Tag Archives: lottery winner

Harry Black is not giving you his lottery winnings; it’d put him in the red

By Robb Hicken/ BBB’s chief storyteller

Don’t fall for Harry Black’s Lottery giveaway. If you do, you’ll be asked to give away a lot more.

The “Harry Black” lottery emails are phishing scams coming out of British Columbia. The emails claim Mr. Black, a Canadian who won the $31 million dollars double jackpot with identical lottery tickets, is going to share his lottery winnings with you. He won the lottery in April but waited until May to come forward to collect the prize, instead taking time to organize his personal business affairs.Screen Shot 2013-09-12 at 10.14.43 AM

The warning to being a lucky recipient is you must contact Mr. Black at his email address harryblack89@*****.com.  Attempts to email Mr. Black at this address were foiled by my email service provider that declared it was an invalid address.

Do not respond to emails like these! They are scams designed to steal your personal  information to be used for identity theft.

You have to ask yourself – if this is true, am I one in a million or  one of a million people to receive these emails. When you account for all the emails that go out, if there were 31 million emails sent out, what percentage of the money would you be awarded? How about 300 million emails? Your chances of winning the lottery is about the same as getting money from a lottery winner.

Earlier this year, I reported on a couple from eastern Canada who was used in a similar scam. The couple was winners of the lottery ($11.3 million) and  had never made any promises to give away their winnings other than to local organizations and their children.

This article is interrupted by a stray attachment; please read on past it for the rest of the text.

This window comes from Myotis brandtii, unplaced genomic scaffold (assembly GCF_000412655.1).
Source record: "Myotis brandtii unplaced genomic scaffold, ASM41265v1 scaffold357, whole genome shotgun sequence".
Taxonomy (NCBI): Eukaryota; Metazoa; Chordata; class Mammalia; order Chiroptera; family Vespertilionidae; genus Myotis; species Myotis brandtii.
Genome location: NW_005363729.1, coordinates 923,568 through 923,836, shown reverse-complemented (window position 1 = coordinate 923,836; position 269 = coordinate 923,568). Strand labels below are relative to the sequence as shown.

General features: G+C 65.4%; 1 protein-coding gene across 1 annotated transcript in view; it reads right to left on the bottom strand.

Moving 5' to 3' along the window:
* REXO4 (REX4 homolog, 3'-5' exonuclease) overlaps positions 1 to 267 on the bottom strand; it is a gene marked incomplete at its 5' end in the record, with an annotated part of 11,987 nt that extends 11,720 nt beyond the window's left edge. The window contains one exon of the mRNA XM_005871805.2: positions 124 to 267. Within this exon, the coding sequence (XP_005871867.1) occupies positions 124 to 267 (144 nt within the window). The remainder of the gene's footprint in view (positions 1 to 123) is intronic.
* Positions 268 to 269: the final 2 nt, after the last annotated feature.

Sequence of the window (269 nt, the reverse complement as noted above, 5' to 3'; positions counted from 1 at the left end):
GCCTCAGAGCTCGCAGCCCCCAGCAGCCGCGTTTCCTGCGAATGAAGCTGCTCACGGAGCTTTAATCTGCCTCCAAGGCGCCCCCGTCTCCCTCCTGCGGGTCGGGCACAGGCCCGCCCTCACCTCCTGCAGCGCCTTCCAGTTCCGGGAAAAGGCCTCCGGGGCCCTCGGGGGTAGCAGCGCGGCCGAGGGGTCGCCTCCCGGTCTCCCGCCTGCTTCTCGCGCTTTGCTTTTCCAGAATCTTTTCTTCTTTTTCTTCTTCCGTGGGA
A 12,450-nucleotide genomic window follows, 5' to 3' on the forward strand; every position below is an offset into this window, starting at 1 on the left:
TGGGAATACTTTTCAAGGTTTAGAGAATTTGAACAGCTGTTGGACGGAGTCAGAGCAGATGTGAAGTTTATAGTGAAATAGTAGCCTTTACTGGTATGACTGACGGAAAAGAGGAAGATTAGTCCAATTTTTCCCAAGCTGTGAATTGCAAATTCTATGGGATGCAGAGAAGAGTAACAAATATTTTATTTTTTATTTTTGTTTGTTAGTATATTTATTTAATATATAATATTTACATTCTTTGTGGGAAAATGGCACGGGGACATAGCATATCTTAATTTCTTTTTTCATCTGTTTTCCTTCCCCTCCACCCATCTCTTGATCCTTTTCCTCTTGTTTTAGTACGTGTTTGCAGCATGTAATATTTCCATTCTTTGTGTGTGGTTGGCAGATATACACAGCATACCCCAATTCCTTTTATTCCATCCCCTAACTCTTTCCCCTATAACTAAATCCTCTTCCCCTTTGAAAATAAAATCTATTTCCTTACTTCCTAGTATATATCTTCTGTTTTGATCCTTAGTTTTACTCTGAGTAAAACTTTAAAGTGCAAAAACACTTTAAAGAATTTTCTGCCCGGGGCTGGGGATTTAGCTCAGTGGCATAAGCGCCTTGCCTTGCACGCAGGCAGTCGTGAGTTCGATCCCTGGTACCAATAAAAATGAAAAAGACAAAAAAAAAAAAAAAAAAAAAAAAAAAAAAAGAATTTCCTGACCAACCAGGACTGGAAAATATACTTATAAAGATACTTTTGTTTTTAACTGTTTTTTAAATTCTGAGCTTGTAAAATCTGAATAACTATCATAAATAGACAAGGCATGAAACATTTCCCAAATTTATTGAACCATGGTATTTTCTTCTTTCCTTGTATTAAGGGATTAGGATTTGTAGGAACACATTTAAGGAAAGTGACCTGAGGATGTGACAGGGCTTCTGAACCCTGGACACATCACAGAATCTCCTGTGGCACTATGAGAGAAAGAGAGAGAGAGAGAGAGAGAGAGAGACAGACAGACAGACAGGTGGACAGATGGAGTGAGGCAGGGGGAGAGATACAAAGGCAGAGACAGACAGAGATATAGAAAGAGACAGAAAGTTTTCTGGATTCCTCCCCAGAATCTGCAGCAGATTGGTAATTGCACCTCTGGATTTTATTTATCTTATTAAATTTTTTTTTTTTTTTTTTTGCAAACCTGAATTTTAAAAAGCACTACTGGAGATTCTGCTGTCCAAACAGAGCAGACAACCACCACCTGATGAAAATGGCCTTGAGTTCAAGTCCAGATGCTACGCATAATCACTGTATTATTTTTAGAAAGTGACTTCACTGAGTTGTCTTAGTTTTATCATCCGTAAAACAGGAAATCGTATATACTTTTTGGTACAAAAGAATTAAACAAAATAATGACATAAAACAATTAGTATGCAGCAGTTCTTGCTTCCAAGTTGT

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All American Clearing House (866-785-5226) appears to be fraud lottery

By Robb Hicken/ chief storyteller

After All American Clearing House made numerous attempts to reach Boise resident Leo Brown by telephone, they finally sent him a letter telling him he was a grand prize winner: $290,000.

Fraudulent check from All American Clearing House

Enclosed was a check from Ridgetop Research in the amount of $4,857.75 he was to use to pay taxes, handling and process fees.

Mr. Brown was told to keep phone, file and check numbers  confidential and to call 866-785-5226 or 438-989-4518. His file number is PCH-84D-D856. He was also told call when he deposited the check. This check “must be deposited in your account only after speaking with your claims agent.”

In a veiled sort of way, Mr. Brown is told, by Gerald Webfield, CFO: “Please note that you have entered in the drawing and subsequently are obliged to receive your prize as indicated in the contract.”

The CEO for Ridgetop Reseach audibly moaned when BBB told him about the check. “Our identity was stolen,” Chip Emery says. “We’ve been getting calls like this from across the nation, and have passed the information on to law enforcement authorities.”

New York City-based Ridgetop Research is not associated with All American Clearing House, which gives an address of 87 Willow Dr., Ontario, CA N6E 1P1.

If Mr. Brown had cashed the check, he would have been told to send a portion of the money back via wire transfer to Canada to pay the taxes, and to keep the remaining amount. Once determined it was a fraudulent check, he would have had to repay the bank for the money taken, and face possible prosecution.


  • If you didn’t enter a contest, sweepstakes, drawing or prize award, you can’t win. Lottery tickets are purchased, sweepstakes usually involve application paperwork, and government grant applications are thoroughly processed.
  • If you don’t remember entering, you probably didn’t.
  • They already have your information if you entered the contest, so application that asks for detailed personal information to retrieve the winnings is a scam.
  • If you are asked to forward a portion of the money from the organization, sender or to forward money to another company to pay the taxes, shipping, fees, etc., it’s a scam
  • You don’t pay to collect winnings. In legitimate cases, shipping and other fees are taken out of winnings before the prize is sent. Taxes on winnings are handled with the IRS.
  • It’s a scam, if the name on the check does not match the name of the company or person the consumer is dealing with.
  • Foreign lotteries are illegal in the United States.


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